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  • Dec 19, 2014
  • Updated: 4:56pm

Bo Xilai

Chinese Communist "princeling" Bo Xilai, expected by many to take a key leadership position in the leadership transition of 2012, was expelled from the Communist Party in September after a career that saw him as Mayor of Dalian City, Minister of Commerce and Party Chief of the Chongqing municipality. His wife Gu Kailai received a suspended death sentence in August 2012 for murdering British business partner Neil Heywood. 

NewsChina

Lawyer Gu Yushu says not allowed to represent Bo Xilai

PUBLISHED : Thursday, 08 August, 2013, 4:13pm
UPDATED : Thursday, 08 August, 2013, 4:19pm
 

A lawyer appointed to represent disgraced Chinese politician Bo Xilai in his corruption case said on Thursday he has been denied permission to act on his behalf, a move likely to reinforce belief that Bo’s conviction is a foregone conclusion.

Gu Yushu, a lawyer appointed by Bo’s sister, Bo Jieying, said he would not be allowed to represent Bo during his trial, which is likely to open this month, as authorities attempt to close the door on China’s biggest political scandal in decades.

Whoever acts as the lawyer will not affect the outcome of the tria
He Weifang, Peking University

“We did not receive approval, so it’s over with the client,” Gu said by telephone.

When asked for the reason why, he said: “It’s not convenient to talk about this.”

Prosecutors charged Bo with bribery, abuse of power and corruption in late July, capping the country’s biggest political scandal since the 1976 downfall of the Gang of Four at the end of the Cultural Revolution.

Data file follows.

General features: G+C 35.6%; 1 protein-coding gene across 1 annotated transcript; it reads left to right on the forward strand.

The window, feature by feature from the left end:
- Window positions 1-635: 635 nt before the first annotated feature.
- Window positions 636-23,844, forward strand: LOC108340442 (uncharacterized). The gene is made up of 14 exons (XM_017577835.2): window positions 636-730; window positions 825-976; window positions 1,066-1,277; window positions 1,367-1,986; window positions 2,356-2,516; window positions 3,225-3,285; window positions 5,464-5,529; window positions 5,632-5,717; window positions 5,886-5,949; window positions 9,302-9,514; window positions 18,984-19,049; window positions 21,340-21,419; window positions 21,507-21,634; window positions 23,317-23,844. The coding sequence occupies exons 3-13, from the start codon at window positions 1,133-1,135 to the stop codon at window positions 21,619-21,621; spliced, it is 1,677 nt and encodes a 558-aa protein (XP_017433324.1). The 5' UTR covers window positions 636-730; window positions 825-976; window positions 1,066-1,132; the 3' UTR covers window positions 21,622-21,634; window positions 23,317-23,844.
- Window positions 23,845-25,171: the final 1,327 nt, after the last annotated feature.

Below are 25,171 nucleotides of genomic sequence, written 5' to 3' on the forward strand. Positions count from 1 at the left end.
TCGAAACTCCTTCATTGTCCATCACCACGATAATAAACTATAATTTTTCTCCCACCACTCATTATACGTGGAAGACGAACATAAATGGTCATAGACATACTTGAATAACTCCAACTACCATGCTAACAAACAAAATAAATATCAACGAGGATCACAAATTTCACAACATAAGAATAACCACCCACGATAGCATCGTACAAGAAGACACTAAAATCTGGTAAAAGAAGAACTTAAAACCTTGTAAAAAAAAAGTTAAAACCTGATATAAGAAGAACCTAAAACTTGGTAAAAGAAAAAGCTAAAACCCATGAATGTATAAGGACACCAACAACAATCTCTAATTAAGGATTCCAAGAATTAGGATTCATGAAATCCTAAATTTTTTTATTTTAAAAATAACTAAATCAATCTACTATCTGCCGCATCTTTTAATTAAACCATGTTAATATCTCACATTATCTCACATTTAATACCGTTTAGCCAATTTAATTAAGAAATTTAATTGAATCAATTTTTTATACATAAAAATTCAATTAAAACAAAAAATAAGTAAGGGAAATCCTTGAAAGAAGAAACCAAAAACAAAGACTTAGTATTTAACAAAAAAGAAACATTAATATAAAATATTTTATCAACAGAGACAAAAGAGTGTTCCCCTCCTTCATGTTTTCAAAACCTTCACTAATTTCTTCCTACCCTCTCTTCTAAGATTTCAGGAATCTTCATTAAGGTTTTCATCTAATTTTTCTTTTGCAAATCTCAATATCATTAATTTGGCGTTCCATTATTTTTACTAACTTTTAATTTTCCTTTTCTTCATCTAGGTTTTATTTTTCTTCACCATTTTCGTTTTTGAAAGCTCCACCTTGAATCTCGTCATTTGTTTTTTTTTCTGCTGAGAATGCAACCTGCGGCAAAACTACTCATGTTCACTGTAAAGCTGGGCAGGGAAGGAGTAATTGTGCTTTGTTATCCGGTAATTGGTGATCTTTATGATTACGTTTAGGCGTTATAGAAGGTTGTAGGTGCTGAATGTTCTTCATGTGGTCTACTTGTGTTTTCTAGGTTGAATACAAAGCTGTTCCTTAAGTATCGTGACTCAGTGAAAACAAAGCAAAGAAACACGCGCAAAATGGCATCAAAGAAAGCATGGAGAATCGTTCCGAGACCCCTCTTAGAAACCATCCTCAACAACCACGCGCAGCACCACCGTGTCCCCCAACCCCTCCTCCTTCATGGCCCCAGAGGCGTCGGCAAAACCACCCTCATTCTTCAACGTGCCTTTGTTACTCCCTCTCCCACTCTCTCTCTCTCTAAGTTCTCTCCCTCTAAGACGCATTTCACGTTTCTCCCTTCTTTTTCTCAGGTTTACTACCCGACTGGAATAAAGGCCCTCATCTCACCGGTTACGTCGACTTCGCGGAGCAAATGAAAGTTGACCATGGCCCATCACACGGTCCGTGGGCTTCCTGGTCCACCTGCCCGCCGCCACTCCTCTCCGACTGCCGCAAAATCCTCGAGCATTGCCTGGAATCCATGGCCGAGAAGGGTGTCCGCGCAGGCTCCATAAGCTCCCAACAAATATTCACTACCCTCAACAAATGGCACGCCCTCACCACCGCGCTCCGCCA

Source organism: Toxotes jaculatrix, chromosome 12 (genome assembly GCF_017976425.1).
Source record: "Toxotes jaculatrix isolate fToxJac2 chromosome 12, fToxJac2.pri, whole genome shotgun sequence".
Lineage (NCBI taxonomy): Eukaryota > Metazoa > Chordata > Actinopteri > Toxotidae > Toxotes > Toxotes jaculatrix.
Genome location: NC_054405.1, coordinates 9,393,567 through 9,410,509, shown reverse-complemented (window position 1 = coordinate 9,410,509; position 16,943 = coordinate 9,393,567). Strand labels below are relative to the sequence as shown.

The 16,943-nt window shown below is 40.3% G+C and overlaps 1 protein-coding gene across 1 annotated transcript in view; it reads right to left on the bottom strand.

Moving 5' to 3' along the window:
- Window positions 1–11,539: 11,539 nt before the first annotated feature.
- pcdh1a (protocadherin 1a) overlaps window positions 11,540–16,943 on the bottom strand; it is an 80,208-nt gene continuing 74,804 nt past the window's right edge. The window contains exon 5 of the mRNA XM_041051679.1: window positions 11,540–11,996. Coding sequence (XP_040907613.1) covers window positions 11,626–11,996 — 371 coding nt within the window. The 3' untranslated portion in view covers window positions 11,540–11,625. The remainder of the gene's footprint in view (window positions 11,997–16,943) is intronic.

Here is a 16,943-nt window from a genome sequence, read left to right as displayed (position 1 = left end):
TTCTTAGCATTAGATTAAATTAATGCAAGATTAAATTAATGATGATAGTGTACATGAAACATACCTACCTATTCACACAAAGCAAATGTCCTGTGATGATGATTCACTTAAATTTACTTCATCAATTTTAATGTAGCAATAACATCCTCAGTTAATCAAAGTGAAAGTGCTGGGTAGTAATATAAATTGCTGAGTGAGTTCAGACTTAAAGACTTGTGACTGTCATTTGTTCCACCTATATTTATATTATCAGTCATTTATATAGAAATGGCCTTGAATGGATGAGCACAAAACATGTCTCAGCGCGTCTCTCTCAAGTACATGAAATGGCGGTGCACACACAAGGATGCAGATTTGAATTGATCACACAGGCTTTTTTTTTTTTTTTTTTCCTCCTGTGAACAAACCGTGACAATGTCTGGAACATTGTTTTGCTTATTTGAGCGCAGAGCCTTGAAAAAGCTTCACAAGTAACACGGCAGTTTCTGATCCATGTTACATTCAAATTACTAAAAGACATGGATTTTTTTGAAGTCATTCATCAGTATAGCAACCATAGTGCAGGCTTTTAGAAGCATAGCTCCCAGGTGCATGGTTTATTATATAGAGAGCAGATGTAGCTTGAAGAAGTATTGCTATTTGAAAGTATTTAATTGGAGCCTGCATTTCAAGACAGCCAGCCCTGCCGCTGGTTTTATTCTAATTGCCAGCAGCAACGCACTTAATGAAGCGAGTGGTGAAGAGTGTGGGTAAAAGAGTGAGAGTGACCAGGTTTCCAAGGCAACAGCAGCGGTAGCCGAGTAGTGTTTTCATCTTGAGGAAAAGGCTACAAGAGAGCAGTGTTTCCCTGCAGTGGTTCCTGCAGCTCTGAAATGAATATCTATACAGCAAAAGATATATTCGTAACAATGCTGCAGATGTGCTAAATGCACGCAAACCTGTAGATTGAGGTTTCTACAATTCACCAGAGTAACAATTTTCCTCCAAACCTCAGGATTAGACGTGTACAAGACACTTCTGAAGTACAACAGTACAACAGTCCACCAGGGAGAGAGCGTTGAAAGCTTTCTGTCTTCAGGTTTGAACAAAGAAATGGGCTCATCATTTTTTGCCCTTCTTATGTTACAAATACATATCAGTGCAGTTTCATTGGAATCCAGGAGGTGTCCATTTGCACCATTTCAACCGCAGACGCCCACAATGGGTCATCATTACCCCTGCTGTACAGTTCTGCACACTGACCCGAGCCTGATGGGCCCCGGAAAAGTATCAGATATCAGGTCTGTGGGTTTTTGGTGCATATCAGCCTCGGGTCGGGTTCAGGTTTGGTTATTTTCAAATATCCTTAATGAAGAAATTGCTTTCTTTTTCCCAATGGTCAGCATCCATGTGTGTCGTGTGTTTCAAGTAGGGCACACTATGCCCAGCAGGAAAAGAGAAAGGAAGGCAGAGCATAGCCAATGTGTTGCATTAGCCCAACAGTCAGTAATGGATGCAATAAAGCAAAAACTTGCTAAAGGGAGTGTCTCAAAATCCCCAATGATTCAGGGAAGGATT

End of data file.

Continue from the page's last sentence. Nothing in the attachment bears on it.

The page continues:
His wife, Gu Kailai, and his former police chief, Wang Lijun, have both been convicted and jailed over the scandal, which stems from the murder of British businessman Neil Heywood in the southwestern city of Chongqing, where Bo was Communist Party chief until his sacking early last year.

Bo will be represented by two lawyers, Li Guifang and Wang Zhaofeng. Li had said that he was appointed by Bo. But the state-owned Global Times newspaper later reported that Li had been “assigned” by the government-run Beijing Legal Aid Centre. Li could not be reached for comment.

Gu declined to say whether Bo would plead guilty, when the trial would start or whether he had seen Bo, saying he could not provide any details “given the sensitivity of the matter”.

The news of Bo being denied his sister’s choice of legal representation comes as Chinese police have detained a leftist supporter of Bo who had urged people to protest against the upcoming trial, underlining government nervousness about the case.

Analysts say Bo’s trial will be a test case for the prospects of legal reform in China. But Bo is certain to be found guilty as China’s prosecutors and courts come under Communist Party control and they are unlikely to challenge the Party’s accusations against Bo.

“For such kinds of cases, who will act as lawyers are all arranged by the higher ups,” said He Weifang, a law professor from Peking University who has followed the Bo case. “Whoever acts as the lawyer will not affect the outcome of the trial.”

Two lawyers previously hired by Bo’s family, Li Xiaolin and Shen Zhigeng, said last year they had not been given permission to either see Bo or represent him.

Bo has not been seen in public for about 17 months and has not been able to respond to the accusations against him. At a news conference days before his dismissal, Bo scorned as nonsense unspecified accusations of misdeeds by his wife and said people were pouring “filth on my family”.

Gu Kailai and Zhang Xiaojun, an aide to the Bo family, were both denied their choice of lawyers at their trials last year and had to accept government-appointed lawyers. Zhang was also jailed.

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